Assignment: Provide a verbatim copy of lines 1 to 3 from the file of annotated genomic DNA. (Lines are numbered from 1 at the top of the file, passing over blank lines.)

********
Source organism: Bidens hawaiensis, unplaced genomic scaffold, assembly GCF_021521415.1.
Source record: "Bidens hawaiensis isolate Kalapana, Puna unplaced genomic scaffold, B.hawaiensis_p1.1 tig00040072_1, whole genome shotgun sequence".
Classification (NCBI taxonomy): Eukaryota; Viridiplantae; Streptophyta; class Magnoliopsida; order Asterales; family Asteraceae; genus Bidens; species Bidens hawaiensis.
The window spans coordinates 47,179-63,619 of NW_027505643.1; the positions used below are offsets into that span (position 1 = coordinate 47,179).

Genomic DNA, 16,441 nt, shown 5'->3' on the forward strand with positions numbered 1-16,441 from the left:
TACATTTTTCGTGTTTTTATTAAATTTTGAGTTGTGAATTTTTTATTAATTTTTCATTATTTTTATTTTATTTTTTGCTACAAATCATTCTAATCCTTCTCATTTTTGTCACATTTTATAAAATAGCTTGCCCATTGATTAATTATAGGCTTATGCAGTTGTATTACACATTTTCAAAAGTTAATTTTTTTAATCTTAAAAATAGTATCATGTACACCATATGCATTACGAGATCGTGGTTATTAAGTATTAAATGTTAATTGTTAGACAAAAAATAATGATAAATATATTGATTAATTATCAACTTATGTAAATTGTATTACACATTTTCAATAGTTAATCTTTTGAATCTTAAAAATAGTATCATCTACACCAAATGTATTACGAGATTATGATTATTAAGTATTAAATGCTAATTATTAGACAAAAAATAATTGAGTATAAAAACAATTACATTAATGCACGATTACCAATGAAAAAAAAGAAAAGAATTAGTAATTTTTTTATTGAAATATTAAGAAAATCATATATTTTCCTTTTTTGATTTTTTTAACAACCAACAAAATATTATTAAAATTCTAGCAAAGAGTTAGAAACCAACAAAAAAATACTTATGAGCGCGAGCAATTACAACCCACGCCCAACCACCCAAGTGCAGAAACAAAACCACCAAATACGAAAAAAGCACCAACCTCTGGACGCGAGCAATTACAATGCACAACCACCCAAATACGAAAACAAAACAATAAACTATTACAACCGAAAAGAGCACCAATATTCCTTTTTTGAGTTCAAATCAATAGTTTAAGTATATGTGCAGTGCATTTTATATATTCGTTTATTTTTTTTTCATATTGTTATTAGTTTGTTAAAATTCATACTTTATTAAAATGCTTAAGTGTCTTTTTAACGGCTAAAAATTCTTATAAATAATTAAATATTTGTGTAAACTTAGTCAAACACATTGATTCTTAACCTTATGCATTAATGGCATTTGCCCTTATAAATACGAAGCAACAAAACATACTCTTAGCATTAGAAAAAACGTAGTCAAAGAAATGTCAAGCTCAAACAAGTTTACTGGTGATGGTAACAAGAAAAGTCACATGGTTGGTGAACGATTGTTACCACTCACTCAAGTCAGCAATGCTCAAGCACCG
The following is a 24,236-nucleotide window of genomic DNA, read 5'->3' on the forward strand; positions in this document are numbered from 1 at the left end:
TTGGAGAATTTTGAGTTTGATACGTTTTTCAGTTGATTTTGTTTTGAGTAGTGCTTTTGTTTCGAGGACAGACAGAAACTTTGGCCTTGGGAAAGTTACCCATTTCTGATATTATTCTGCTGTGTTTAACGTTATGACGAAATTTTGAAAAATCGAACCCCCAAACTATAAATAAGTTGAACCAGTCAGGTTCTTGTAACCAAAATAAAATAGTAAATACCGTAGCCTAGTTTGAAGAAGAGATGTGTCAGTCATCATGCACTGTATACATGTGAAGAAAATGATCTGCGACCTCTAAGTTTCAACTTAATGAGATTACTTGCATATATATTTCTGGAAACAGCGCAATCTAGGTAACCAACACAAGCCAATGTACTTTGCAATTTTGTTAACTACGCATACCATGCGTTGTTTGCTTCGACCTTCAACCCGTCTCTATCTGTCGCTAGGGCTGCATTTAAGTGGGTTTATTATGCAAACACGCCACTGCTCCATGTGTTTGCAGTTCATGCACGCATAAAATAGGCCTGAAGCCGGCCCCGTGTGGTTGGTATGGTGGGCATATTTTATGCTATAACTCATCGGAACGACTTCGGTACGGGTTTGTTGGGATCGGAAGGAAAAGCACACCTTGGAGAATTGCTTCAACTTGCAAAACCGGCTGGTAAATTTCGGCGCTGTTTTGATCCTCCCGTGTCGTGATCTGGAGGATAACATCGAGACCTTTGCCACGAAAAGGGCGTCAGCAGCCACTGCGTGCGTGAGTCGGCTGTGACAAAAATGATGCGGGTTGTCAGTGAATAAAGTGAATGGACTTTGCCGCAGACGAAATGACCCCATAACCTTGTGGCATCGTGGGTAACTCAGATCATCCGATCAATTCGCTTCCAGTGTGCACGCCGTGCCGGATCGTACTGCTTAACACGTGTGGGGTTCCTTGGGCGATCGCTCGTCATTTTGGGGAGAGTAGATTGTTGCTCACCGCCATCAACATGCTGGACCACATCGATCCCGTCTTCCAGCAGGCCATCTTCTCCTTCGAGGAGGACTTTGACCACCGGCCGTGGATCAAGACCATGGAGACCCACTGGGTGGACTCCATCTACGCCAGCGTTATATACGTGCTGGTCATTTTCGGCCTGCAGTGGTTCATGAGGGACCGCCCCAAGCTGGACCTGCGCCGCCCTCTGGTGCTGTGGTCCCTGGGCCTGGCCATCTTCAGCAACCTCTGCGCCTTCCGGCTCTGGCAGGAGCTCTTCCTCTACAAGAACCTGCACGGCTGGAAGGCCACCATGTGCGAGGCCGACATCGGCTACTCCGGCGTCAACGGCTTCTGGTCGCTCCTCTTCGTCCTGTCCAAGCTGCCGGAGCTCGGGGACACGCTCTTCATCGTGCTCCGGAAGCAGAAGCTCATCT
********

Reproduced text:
Source organism: Bidens hawaiensis, unplaced genomic scaffold, assembly GCF_021521415.1.
Source record: "Bidens hawaiensis isolate Kalapana, Puna unplaced genomic scaffold, B.hawaiensis_p1.1 tig00040072_1, whole genome shotgun sequence".
Classification (NCBI taxonomy): Eukaryota; Viridiplantae; Streptophyta; class Magnoliopsida; order Asterales; family Asteraceae; genus Bidens; species Bidens hawaiensis.